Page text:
The federal government devotes roughly one-sixth of its spending to 10 major means-tested programs and tax credits, which provide cash payments or assistance in obtaining health care, food, housing, or education to people with relatively low income or few assets. Those programs and credits consist of the following:
As shown in this report and an accompanying infographic, in 2012, federal spending on those programs and tax credits totaled $588 billion. (Certain larger federal benefit programs, such as Social Security and Medicare, are not considered means-tested programs because they are not limited to people with specific amounts of income or assets.)
Total federal spending on those 10 programs (adjusted to exclude the effects of inflation) rose more than tenfold—or by an average of about 6 percent a year—in the four decades since 1972 (when only half of the programs existed). As a share of the economy, federal spending on those programs grew from 1 percent to almost 4 percent of gross domestic product (GDP) over that period. (For ease of presentation, this report frequently uses the term “programs” to encompass both the spending programs and the tax credits.)
Medicaid accounted for more than 40 percent of the federal spending on those programs in 2012, followed in size by SNAP. A decade from now, Medicaid will account for an even larger share of spending on those programs, CBO projects. A new means-tested program—federal subsidies to help low- and moderate-income people buy health insurance through insurance exchanges, which will begin in 2014—will be the second-largest means-tested program in 2023, CBO estimates.
Two broad factors were responsible for the growth of spending on means-tested programs and tax credits between 1972 and 2011: increases in the number of people participating in those programs and increases in spending per participant. (This discussion focuses on the 40-year period ending in 2011 because that is the most recent year for which data on the number of participants are available for those programs.) Both of those increases were themselves the result of multiple factors. For example, the rise in participation stemmed from three important causes:
Increases in spending per participant resulted mainly from two factors:
Roughly half of the total growth in spending between 1972 and 2011 on the means-tested programs and tax credits examined in this report came from increases in spending for health care programs—Medicaid and, to a far lesser extent, subsidies to help low-income people pay for prescription drugs under Part D of Medicare. Spending for such programs grew about 15-fold over the 1972–2011 period: from $20 billion to $305 billion. (Those and other dollar amounts for program spending in this report are presented in 2012 dollars to remove the effects of inflation.) The main reason for that growth—which averaged about 7 percent a year above the rate of inflation—was increased spending per participant. Had the amount of spending per participant in Medicaid remained unchanged between 1972 and 2011, total spending on the health care programs examined here would have been about $88 billion in 2011, or less than one-third of the actual amount.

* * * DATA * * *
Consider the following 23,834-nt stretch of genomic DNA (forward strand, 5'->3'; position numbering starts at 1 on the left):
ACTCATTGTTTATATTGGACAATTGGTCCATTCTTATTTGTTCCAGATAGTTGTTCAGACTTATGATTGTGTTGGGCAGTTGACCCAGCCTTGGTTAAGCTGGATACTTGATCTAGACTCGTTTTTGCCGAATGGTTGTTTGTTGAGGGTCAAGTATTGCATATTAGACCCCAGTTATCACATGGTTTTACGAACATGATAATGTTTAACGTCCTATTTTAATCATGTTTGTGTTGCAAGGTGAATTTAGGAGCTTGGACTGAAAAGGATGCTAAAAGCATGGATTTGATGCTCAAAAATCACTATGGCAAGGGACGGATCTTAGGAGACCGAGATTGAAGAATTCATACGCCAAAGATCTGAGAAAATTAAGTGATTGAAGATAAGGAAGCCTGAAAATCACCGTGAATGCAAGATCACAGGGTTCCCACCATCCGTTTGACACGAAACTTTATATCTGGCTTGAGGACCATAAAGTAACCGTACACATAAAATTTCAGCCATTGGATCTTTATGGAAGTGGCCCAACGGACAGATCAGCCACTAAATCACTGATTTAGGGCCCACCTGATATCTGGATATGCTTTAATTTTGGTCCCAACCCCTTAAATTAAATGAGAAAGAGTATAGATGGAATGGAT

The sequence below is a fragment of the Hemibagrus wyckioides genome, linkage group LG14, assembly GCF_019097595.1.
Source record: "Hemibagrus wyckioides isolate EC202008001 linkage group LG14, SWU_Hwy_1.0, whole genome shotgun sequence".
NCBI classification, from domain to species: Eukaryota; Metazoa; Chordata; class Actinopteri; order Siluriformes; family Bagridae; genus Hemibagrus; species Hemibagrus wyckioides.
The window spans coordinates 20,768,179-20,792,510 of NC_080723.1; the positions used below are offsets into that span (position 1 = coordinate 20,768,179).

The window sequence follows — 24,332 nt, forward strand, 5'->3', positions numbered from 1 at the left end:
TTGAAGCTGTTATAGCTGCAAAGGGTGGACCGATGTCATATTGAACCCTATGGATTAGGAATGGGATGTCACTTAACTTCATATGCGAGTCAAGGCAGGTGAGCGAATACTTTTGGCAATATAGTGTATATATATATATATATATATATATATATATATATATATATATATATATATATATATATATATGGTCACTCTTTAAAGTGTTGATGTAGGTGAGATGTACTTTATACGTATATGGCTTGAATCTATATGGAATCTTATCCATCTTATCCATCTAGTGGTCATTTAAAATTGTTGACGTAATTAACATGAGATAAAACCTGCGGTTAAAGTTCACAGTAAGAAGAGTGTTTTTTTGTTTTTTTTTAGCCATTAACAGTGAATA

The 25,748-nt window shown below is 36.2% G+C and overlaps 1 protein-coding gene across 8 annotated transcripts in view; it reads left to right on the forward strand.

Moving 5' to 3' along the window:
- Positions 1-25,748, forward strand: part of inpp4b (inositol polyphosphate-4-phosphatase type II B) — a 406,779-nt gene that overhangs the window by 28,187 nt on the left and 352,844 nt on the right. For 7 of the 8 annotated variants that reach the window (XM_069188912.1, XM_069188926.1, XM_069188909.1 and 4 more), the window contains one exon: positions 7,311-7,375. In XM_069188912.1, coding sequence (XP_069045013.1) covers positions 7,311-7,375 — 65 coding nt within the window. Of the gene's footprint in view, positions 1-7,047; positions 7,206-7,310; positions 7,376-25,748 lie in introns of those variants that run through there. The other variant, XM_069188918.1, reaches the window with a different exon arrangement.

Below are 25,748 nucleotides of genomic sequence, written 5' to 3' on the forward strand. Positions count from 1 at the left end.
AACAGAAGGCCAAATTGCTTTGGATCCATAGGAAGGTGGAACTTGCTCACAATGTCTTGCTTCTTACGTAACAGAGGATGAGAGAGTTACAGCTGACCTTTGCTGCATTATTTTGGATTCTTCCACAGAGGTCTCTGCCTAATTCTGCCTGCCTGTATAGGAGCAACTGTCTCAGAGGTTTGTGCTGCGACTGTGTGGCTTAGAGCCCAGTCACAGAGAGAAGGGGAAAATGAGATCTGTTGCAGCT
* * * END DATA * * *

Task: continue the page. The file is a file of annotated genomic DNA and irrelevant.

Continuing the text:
Growth in each of two other broad categories of means-tested programs and tax credits—programs that provide cash assistance and programs that help people obtain food, housing, or education—was about equally responsible for the other half of the total increase in spending over the 1972–2011 period on the programs included in this study:
Unlike growth in spending for health care programs (primarily Medicaid), which stemmed mainly from greater spending per participant, growth in spending for those other programs resulted primarily from increases in the number of participants.
If current laws that govern the means-tested programs and tax credits examined in this report do not change, total spending on those programs will grow faster than inflation over the next decade, CBO projects. However, changes in spending will vary among programs.
Spending on means-tested health care programs is projected to more than double, from $272 billion in 2012 to $624 billion in 2023 (adjusted for inflation), an average annual increase of 8 percent above the rate of inflation. That rise reflects expected growth in the cost of providing medical care; it also reflects expanded eligibility for assistance and new types of assistance to be provided under the Affordable Care Act (ACA). The ACA will not only make more people eligible for Medicaid but also allow many low- and moderate-income people who do not qualify for Medicaid to purchase federally subsidized health care coverage. Subsidizing that non-Medicaid coverage through cost-sharing subsidies and the refundable portion of a new premium assistance tax credit is projected to cost $109 billion (in 2012 dollars) in 2023.
In contrast to spending on health care programs, total spending on the cash assistance programs and tax credits examined here is projected to fall over the next decade—from $148 billion in 2012 to $137 billion in 2023 (adjusted for inflation). That expected decline mainly stems from changes to the earned income and child tax credits that are scheduled to occur under current law.
CBO also estimates that spending on the nutrition and education programs discussed here will decline in the next 10 years, partly because spending on SNAP is projected to drop substantially as the economy continues to recover. (Unlike the other programs included in this study, the housing assistance programs rely on annual appropriations for all of their funding. In this report, CBO has not projected the size of those appropriations, which will depend on future actions by lawmakers.)